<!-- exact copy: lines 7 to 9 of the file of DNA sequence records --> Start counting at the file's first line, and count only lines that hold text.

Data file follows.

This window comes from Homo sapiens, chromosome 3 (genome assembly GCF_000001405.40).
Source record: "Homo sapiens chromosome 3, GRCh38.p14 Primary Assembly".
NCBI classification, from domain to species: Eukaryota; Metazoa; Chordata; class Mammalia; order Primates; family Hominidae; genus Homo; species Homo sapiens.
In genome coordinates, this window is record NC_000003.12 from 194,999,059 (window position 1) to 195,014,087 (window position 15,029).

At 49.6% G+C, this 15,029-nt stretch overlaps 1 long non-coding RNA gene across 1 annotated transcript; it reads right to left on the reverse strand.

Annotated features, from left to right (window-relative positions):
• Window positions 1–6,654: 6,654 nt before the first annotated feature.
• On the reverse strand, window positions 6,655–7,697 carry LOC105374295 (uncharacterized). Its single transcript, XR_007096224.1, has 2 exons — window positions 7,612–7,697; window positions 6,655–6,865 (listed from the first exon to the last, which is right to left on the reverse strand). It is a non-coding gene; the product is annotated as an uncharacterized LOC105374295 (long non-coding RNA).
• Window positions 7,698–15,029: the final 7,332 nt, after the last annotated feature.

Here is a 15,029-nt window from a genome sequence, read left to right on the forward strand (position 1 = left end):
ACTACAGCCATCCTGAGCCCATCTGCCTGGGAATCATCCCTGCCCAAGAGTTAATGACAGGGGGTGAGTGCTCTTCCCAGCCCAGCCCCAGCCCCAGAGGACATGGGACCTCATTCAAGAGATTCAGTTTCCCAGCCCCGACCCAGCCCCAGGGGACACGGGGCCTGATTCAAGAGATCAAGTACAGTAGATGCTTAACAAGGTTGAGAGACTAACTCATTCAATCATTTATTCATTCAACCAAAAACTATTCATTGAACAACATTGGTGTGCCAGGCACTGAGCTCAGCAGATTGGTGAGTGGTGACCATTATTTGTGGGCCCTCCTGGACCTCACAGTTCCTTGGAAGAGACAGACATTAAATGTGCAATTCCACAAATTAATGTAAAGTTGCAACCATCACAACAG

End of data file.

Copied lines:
• Window positions 1–6,654: 6,654 nt before the first annotated feature.
• On the reverse strand, window positions 6,655–7,697 carry LOC105374295 (uncharacterized). Its single transcript, XR_007096224.1, has 2 exons — window positions 7,612–7,697; window positions 6,655–6,865 (listed from the first exon to the last, which is right to left on the reverse strand). It is a non-coding gene; the product is annotated as an uncharacterized LOC105374295 (long non-coding RNA).
• Window positions 7,698–15,029: the final 7,332 nt, after the last annotated feature.